S3 storage without duplication

From @urnix on Wed Apr 20 2016 09:53:08 GMT+0000 (UTC)

Hi guys.

The project on which I’m working on is a web application deployed on AWS EC2 and it working with a large number of images hosted on AWS S3.
I would use IPFS in this project, to quickly deliver the images to users. But there is one problem.
If I understand correctly, when I add files to IPFS, their contents copied to ~/.ipfs/blocks, occupying in this folder as much disk space as the source files. In my case, all the files (and they are many) that now lie on the S3 will be duplicated on EC2 - it does not suit me.
Question - S3 may be used as a repository of files and not duplicate the contents?
How I see it - on EC2 installed IPFS and my application and when IPFS-users request a specific file, its contents are taken from the S3.

I could not find the exact answer in the documentation. If somebody has same problem, how do you solved it?

Copied from original issue: https://github.com/ipfs/faq/issues/111

1 Like

From @jwcrawley on Tue Apr 26 2016 14:58:28 GMT+0000 (UTC)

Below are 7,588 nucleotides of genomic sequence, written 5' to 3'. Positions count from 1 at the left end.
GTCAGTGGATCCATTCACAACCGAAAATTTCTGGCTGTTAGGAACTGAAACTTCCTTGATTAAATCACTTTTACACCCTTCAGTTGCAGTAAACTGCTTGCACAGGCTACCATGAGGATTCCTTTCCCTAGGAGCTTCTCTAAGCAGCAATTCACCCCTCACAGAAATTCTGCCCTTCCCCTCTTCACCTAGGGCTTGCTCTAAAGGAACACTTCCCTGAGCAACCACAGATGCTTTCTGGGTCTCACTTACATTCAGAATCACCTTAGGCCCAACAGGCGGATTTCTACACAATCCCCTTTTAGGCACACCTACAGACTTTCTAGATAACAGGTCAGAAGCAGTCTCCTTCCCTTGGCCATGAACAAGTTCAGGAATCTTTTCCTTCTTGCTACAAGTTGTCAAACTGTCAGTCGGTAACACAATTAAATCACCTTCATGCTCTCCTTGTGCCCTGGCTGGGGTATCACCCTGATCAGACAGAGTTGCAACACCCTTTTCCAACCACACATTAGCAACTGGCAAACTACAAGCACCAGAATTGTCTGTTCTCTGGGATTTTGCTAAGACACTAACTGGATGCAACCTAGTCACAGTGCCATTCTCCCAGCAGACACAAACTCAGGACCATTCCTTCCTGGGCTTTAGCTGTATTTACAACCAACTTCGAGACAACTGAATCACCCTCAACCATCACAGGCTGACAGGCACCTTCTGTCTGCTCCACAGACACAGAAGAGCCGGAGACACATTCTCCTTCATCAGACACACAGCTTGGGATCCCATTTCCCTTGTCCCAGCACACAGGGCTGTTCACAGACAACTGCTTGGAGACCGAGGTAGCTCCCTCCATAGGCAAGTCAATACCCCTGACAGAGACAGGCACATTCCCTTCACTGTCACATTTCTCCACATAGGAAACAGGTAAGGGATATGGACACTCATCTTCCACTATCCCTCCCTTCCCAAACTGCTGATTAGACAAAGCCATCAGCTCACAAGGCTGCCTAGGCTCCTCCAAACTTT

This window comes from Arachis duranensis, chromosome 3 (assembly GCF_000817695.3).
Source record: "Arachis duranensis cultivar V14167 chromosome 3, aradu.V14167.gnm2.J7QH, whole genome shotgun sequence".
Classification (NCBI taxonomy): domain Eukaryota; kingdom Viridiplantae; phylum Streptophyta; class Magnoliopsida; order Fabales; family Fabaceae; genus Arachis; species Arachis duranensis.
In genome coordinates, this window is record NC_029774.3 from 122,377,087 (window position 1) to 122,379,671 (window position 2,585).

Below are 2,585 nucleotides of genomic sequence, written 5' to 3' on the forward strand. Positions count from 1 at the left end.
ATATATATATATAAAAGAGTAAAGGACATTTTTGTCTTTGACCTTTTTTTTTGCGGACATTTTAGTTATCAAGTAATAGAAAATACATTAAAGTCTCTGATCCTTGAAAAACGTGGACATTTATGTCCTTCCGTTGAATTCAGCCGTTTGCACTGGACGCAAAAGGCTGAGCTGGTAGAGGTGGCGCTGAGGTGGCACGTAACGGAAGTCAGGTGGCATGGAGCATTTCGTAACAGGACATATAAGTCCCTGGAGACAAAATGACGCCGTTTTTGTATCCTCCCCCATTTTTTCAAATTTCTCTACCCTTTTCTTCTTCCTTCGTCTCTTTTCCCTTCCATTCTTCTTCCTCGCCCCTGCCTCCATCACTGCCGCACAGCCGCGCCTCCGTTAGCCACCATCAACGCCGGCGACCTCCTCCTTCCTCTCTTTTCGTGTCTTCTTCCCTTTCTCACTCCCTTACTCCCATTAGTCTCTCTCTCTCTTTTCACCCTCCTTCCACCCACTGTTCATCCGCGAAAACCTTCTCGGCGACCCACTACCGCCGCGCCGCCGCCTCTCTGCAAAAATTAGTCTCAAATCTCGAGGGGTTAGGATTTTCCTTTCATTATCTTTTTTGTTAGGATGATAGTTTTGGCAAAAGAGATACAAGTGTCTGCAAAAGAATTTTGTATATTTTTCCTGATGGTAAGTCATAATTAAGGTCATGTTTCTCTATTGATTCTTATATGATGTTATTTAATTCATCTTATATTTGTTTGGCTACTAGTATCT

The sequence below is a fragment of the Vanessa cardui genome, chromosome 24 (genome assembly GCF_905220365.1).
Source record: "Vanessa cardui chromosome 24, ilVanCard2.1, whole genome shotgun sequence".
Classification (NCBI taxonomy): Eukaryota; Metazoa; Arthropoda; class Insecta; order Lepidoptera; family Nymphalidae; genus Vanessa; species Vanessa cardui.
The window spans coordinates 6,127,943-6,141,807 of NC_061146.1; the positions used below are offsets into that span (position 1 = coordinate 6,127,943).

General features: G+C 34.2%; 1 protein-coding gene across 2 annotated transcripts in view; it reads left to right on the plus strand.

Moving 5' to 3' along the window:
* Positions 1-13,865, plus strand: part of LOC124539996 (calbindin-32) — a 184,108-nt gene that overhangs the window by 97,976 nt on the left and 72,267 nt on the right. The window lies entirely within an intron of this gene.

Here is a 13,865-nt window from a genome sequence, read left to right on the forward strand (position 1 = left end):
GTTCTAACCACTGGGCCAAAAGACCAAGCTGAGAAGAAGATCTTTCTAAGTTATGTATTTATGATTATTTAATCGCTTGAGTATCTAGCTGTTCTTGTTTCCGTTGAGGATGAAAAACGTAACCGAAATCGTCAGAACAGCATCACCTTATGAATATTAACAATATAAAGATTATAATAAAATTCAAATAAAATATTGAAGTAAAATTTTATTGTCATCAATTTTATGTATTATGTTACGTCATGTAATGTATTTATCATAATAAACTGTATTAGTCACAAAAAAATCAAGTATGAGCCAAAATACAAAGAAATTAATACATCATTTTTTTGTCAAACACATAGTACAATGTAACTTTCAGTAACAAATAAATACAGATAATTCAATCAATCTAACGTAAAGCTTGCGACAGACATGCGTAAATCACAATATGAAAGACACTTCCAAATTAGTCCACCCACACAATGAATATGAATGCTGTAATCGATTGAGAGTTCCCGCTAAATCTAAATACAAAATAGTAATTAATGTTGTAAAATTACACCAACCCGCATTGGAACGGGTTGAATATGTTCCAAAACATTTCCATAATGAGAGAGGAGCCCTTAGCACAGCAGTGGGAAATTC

I mentioned this on IRC when richardlitt called this to our attention.

With my experience in using ec2 and S3, I don’t think the s3 buckets would be a good fit for ipfs. Mainly because storing a file to be served goes from file(on s3)->s3 api->ec2-> served versus blocks(on s3)->s3 api (call per block)->ec2->served. It amounts to turning a single file call into a whole bunch of calls, for possibly unknown gain.

A possible (not yet done) way to solve this is to precompute the hashes for the files, and then store the raw files on the buckets. That way, machines speaking HTTP can still easily get the files, and the new IPFS clients you get can (at a slightly slower speed) get the content in the IPFS network.

My understanding how precompute is done is follows, and may help ferreting out my bad assumptions…
raw_file is broken up into 256KB chunks
each chunk has its hash associated to it
the root hash of a file has a list of all its ‘parts’ as a list of hashes

So a file 10M big would be broken up into 40 file chunks with 1 list chunk. (That’s why direct to S3 would not be good; a lot more API calls for the exact same content).